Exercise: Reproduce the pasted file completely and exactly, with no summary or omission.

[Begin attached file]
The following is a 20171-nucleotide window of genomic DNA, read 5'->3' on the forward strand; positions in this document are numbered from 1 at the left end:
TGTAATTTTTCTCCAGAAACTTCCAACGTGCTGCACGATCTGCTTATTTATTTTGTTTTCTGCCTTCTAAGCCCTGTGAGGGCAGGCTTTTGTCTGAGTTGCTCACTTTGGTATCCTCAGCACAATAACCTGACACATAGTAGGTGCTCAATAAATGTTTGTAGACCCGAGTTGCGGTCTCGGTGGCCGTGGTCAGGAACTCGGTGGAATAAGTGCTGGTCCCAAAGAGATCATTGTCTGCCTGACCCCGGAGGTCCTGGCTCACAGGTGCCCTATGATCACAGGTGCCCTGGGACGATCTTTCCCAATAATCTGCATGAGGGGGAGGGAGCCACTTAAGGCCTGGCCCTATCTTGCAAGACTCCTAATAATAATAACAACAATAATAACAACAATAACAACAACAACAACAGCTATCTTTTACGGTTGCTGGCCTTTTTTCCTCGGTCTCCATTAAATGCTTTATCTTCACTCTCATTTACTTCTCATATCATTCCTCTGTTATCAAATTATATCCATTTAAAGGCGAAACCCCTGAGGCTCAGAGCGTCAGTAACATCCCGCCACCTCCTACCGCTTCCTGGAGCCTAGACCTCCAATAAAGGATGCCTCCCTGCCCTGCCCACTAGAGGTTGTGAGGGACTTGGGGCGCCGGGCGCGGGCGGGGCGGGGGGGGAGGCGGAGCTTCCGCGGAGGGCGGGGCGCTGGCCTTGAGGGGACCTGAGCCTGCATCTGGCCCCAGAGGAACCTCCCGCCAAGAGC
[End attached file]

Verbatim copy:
The following is a 20171-nucleotide window of genomic DNA, read 5'->3' on the forward strand; positions in this document are numbered from 1 at the left end:
TGTAATTTTTCTCCAGAAACTTCCAACGTGCTGCACGATCTGCTTATTTATTTTGTTTTCTGCCTTCTAAGCCCTGTGAGGGCAGGCTTTTGTCTGAGTTGCTCACTTTGGTATCCTCAGCACAATAACCTGACACATAGTAGGTGCTCAATAAATGTTTGTAGACCCGAGTTGCGGTCTCGGTGGCCGTGGTCAGGAACTCGGTGGAATAAGTGCTGGTCCCAAAGAGATCATTGTCTGCCTGACCCCGGAGGTCCTGGCTCACAGGTGCCCTATGATCACAGGTGCCCTGGGACGATCTTTCCCAATAATCTGCATGAGGGGGAGGGAGCCACTTAAGGCCTGGCCCTATCTTGCAAGACTCCTAATAATAATAACAACAATAATAACAACAATAACAACAACAACAACAGCTATCTTTTACGGTTGCTGGCCTTTTTTCCTCGGTCTCCATTAAATGCTTTATCTTCACTCTCATTTACTTCTCATATCATTCCTCTGTTATCAAATTATATCCATTTAAAGGCGAAACCCCTGAGGCTCAGAGCGTCAGTAACATCCCGCCACCTCCTACCGCTTCCTGGAGCCTAGACCTCCAATAAAGGATGCCTCCCTGCCCTGCCCACTAGAGGTTGTGAGGGACTTGGGGCGCCGGGCGCGGGCGGGGCGGGGGGGGAGGCGGAGCTTCCGCGGAGGGCGGGGCGCTGGCCTTGAGGGGACCTGAGCCTGCATCTGGCCCCAGAGGAACCTCCCGCCAAGAGC